Apple's iRadio hits another snag; WWDC launch in jeopardy

Apple's iRadio hits another snag; WWDC launch in jeopardy
UPDATE:Sources familiar with the negotiations say that Apple and Sony Music are hung up over how much Apple should pay the record label when an iRadio user listens to part of a song before skipping to another one. Other labels are said to be upset with the hold up as they expect Apple's streaming music service to give the music industry a shot in the arm.

source: SlashGear

Back in March, and again last month, we passed along the word that the failure of Apple to reach a deal with Sony Music was delaying the launch of iRadio. Unless you've been in an isolation chamber these last few months, you know that this is expected to be Apple's free streaming music service with which it will compete against other services like Pandora and Spotify. And yes, just the other day more competition came in the form of Google Play Music All Access. But unlike those services, Cupertino plans on profiting from mobile ads instead of subscription fees. Revenue from the mobile ads are to be split with the record labels.

While Apple had hoped to launch the service at next month's WWDC developer conference, snags in negotiations with Sony Music and Warner Music have forced a delay. And now there is word leaking out that the fourth largest music publisher, BMG Rights Management, is also unhappy with Apple's offer and has not reached a deal yet with the Cupertino based firm.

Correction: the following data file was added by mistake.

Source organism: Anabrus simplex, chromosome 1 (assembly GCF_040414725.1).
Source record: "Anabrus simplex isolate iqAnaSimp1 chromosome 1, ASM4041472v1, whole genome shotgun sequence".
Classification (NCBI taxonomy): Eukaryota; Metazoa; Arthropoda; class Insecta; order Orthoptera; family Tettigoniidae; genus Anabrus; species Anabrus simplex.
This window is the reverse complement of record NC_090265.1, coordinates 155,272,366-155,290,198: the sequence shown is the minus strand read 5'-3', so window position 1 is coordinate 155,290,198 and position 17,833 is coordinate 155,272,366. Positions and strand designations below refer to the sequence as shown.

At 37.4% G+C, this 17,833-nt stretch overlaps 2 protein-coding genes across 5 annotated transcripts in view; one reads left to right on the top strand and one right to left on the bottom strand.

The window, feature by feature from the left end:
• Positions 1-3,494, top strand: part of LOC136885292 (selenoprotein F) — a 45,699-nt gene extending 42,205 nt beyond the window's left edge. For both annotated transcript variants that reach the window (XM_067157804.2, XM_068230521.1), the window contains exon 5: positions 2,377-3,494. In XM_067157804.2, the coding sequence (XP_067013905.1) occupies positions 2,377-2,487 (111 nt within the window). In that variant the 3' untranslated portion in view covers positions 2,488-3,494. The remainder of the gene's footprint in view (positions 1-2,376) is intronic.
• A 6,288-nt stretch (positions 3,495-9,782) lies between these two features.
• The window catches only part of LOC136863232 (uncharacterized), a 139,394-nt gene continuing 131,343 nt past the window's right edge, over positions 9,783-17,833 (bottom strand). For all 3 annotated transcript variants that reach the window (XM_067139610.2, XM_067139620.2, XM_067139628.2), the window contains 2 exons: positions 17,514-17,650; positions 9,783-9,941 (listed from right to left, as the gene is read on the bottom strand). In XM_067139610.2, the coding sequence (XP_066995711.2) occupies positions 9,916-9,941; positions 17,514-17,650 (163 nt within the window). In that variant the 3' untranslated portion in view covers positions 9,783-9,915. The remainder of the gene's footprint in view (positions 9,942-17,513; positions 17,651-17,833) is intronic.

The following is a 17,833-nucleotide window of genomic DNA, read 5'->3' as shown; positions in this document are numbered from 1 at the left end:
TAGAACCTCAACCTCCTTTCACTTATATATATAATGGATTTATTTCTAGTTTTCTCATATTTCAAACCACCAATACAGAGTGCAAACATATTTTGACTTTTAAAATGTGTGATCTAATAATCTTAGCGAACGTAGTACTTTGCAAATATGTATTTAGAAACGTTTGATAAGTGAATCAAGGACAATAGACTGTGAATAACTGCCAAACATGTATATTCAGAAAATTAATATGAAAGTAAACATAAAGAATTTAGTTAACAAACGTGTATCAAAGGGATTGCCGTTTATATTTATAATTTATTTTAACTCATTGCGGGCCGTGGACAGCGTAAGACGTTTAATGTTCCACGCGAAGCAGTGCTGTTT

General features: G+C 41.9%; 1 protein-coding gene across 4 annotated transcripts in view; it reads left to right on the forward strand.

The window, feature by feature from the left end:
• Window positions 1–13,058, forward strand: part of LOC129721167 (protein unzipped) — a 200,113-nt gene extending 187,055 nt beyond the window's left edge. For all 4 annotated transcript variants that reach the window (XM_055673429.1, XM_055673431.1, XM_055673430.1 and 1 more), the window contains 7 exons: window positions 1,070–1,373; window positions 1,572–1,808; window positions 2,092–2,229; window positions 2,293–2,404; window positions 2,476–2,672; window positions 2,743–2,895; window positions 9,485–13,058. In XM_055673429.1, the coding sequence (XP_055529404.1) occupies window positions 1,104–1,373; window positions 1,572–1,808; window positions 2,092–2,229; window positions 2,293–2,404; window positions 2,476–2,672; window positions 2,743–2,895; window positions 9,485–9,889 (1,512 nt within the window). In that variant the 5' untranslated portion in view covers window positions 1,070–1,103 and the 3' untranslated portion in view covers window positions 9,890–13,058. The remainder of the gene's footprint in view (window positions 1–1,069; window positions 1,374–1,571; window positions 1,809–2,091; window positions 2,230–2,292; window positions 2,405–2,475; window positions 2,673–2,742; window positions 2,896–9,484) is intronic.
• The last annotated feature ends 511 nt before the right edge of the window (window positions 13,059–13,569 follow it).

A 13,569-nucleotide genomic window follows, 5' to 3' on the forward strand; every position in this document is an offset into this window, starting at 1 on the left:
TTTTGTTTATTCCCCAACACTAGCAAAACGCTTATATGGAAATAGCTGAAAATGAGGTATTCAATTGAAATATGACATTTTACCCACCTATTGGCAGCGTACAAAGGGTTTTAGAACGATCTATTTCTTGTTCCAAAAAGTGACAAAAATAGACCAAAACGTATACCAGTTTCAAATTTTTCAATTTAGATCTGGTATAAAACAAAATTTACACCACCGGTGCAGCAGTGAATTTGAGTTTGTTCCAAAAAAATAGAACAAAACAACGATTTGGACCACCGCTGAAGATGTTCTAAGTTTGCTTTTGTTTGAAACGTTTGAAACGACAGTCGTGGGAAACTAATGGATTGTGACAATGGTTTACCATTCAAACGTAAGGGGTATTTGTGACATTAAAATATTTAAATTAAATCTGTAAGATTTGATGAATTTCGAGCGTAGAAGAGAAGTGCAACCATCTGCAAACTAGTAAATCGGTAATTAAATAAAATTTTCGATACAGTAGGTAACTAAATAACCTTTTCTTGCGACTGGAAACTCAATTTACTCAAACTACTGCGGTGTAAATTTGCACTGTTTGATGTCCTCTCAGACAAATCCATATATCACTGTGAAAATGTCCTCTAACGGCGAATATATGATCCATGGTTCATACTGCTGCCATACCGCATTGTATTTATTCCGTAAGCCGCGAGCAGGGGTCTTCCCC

Earlier this year, Apple was believed to be offering the labels a royalty rate of 6 cents for each 100 songs streamed, about half the 12 cents that Pandora is believed to pay and well under the 35 cents that Spotify is believed to pony up. But Apple is said to believe that because it is offering these companies a split of ad revenues, and because it expects an exceptionally large number of users, it should not have to pay the same royalty rates as other streaming music services.

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The music industry is concerned about getting locked into a deal that pays songwriters and artists an amount deemed to be too low. This is what happened with Pandora. The president of the National Music Publishers Association, David Israelite, doesn't want to see another Pandora-like deal get signed. Although his organization is not involved in the negotiations with Apple, he said, "It's very important that new digital services pay songwriters and music publishers a fair share of the money."

source: TheVerge via BGR

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